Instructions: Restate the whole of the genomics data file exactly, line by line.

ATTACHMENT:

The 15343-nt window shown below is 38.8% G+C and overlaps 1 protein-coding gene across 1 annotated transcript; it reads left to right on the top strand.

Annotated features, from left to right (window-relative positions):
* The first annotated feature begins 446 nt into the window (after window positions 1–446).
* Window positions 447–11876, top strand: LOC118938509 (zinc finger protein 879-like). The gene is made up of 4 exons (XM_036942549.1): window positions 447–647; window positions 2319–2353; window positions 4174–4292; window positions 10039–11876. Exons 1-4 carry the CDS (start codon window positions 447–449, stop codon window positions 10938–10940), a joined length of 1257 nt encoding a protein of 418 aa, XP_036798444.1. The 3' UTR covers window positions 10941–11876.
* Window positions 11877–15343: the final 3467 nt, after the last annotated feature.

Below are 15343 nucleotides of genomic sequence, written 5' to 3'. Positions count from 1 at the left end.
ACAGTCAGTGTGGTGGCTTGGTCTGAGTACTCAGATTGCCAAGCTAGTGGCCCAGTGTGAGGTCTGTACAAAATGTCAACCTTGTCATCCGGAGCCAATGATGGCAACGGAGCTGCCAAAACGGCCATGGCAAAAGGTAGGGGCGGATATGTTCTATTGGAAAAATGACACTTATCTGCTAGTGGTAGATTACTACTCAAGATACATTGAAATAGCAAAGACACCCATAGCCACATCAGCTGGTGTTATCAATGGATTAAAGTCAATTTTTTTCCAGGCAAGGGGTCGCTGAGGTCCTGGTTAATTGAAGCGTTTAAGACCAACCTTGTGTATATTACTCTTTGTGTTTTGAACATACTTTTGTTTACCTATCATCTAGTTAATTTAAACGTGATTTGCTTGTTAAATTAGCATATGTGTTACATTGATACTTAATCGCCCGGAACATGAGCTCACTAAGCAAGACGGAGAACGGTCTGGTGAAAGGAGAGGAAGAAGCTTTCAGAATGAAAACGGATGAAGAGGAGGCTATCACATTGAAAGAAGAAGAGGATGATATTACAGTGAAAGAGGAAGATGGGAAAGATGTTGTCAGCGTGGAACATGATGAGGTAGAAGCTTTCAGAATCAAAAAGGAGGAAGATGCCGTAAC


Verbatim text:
The 15343-nt window shown below is 38.8% G+C and overlaps 1 protein-coding gene across 1 annotated transcript; it reads left to right on the top strand.

Annotated features, from left to right (window-relative positions):
* The first annotated feature begins 446 nt into the window (after window positions 1–446).
* Window positions 447–11876, top strand: LOC118938509 (zinc finger protein 879-like). The gene is made up of 4 exons (XM_036942549.1): window positions 447–647; window positions 2319–2353; window positions 4174–4292; window positions 10039–11876. Exons 1-4 carry the CDS (start codon window positions 447–449, stop codon window positions 10938–10940), a joined length of 1257 nt encoding a protein of 418 aa, XP_036798444.1. The 3' UTR covers window positions 10941–11876.
* Window positions 11877–15343: the final 3467 nt, after the last annotated feature.

Below are 15343 nucleotides of genomic sequence, written 5' to 3'. Positions count from 1 at the left end.
ACAGTCAGTGTGGTGGCTTGGTCTGAGTACTCAGATTGCCAAGCTAGTGGCCCAGTGTGAGGTCTGTACAAAATGTCAACCTTGTCATCCGGAGCCAATGATGGCAACGGAGCTGCCAAAACGGCCATGGCAAAAGGTAGGGGCGGATATGTTCTATTGGAAAAATGACACTTATCTGCTAGTGGTAGATTACTACTCAAGATACATTGAAATAGCAAAGACACCCATAGCCACATCAGCTGGTGTTATCAATGGATTAAAGTCAATTTTTTTCCAGGCAAGGGGTCGCTGAGGTCCTGGTTAATTGAAGCGTTTAAGACCAACCTTGTGTATATTACTCTTTGTGTTTTGAACATACTTTTGTTTACCTATCATCTAGTTAATTTAAACGTGATTTGCTTGTTAAATTAGCATATGTGTTACATTGATACTTAATCGCCCGGAACATGAGCTCACTAAGCAAGACGGAGAACGGTCTGGTGAAAGGAGAGGAAGAAGCTTTCAGAATGAAAACGGATGAAGAGGAGGCTATCACATTGAAAGAAGAAGAGGATGATATTACAGTGAAAGAGGAAGATGGGAAAGATGTTGTCAGCGTGGAACATGATGAGGTAGAAGCTTTCAGAATCAAAAAGGAGGAAGATGCCGTAAC